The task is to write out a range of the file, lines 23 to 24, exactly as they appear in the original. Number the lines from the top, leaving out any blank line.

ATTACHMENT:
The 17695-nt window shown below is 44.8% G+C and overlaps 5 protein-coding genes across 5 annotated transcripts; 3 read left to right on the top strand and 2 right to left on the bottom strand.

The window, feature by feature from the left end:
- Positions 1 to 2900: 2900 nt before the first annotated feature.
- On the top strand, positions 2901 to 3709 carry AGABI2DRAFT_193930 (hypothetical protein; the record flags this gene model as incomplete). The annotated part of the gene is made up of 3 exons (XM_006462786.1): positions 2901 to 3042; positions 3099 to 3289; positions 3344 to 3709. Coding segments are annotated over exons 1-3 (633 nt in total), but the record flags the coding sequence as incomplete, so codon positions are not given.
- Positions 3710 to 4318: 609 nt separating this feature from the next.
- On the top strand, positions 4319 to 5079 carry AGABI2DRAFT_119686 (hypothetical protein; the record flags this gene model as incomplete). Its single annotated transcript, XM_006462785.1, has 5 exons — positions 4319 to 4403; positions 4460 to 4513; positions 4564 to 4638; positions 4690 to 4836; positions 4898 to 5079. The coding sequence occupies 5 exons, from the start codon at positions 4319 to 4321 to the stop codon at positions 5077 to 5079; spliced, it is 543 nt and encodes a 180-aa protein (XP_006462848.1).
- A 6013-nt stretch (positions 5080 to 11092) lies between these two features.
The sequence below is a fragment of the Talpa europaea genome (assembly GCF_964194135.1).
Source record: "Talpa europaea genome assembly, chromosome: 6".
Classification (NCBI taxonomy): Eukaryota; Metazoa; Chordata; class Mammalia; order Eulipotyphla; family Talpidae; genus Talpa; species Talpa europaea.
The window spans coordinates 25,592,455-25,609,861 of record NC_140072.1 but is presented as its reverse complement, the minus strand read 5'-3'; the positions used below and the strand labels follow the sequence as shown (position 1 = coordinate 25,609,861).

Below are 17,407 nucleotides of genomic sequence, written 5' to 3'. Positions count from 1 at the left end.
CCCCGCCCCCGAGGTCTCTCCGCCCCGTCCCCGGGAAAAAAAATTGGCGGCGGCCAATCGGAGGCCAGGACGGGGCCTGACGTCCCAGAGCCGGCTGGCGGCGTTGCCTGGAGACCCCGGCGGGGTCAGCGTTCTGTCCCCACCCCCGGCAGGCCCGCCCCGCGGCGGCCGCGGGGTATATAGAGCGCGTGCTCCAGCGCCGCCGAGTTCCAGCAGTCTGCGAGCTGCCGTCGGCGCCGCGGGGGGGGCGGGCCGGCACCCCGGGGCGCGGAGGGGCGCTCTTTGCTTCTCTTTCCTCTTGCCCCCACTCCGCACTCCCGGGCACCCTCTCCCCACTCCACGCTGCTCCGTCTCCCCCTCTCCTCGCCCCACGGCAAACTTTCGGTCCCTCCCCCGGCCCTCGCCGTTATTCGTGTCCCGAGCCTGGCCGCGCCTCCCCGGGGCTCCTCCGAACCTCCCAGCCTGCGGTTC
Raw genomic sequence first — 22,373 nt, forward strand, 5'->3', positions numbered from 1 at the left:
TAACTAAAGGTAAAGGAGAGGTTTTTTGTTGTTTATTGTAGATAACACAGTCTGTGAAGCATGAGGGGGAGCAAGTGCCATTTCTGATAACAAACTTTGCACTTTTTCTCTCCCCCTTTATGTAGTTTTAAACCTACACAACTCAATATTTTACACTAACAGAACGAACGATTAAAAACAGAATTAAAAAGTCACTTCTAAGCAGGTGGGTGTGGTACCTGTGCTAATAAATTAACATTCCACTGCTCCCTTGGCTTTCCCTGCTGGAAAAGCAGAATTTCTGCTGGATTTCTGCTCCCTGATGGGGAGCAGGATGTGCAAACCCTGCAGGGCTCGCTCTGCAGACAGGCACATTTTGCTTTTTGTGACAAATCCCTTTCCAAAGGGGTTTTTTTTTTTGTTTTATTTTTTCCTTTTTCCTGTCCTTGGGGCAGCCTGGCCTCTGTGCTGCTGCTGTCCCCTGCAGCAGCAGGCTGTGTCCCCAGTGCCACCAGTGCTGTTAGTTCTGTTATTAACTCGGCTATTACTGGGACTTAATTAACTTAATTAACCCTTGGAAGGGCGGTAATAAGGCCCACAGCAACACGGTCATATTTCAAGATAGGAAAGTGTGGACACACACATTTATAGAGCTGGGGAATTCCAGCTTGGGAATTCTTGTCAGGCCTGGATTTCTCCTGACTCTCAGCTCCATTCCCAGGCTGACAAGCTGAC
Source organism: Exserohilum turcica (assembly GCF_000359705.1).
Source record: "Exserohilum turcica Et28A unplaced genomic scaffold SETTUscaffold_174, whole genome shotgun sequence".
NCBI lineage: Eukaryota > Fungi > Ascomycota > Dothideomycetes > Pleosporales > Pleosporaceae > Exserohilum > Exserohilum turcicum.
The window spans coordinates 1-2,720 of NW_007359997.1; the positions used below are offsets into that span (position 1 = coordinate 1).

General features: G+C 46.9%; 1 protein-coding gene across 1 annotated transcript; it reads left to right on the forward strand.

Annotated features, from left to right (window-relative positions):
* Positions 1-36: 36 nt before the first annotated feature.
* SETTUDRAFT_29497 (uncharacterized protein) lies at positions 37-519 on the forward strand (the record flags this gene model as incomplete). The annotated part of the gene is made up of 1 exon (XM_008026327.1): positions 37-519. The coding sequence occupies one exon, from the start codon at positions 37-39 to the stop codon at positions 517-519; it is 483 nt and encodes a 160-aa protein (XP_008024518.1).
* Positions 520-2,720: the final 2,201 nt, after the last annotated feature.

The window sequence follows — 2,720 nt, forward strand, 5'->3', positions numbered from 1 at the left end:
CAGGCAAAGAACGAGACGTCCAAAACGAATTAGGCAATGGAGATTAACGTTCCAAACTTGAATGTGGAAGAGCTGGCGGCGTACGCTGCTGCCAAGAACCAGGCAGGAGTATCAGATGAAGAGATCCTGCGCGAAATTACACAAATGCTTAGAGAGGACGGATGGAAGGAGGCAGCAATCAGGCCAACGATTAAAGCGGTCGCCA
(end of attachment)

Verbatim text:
* SETTUDRAFT_29497 (uncharacterized protein) lies at positions 37-519 on the forward strand (the record flags this gene model as incomplete). The annotated part of the gene is made up of 1 exon (XM_008026327.1): positions 37-519. The coding sequence occupies one exon, from the start codon at positions 37-39 to the stop codon at positions 517-519; it is 483 nt and encodes a 160-aa protein (XP_008024518.1).
* Positions 520-2,720: the final 2,201 nt, after the last annotated feature.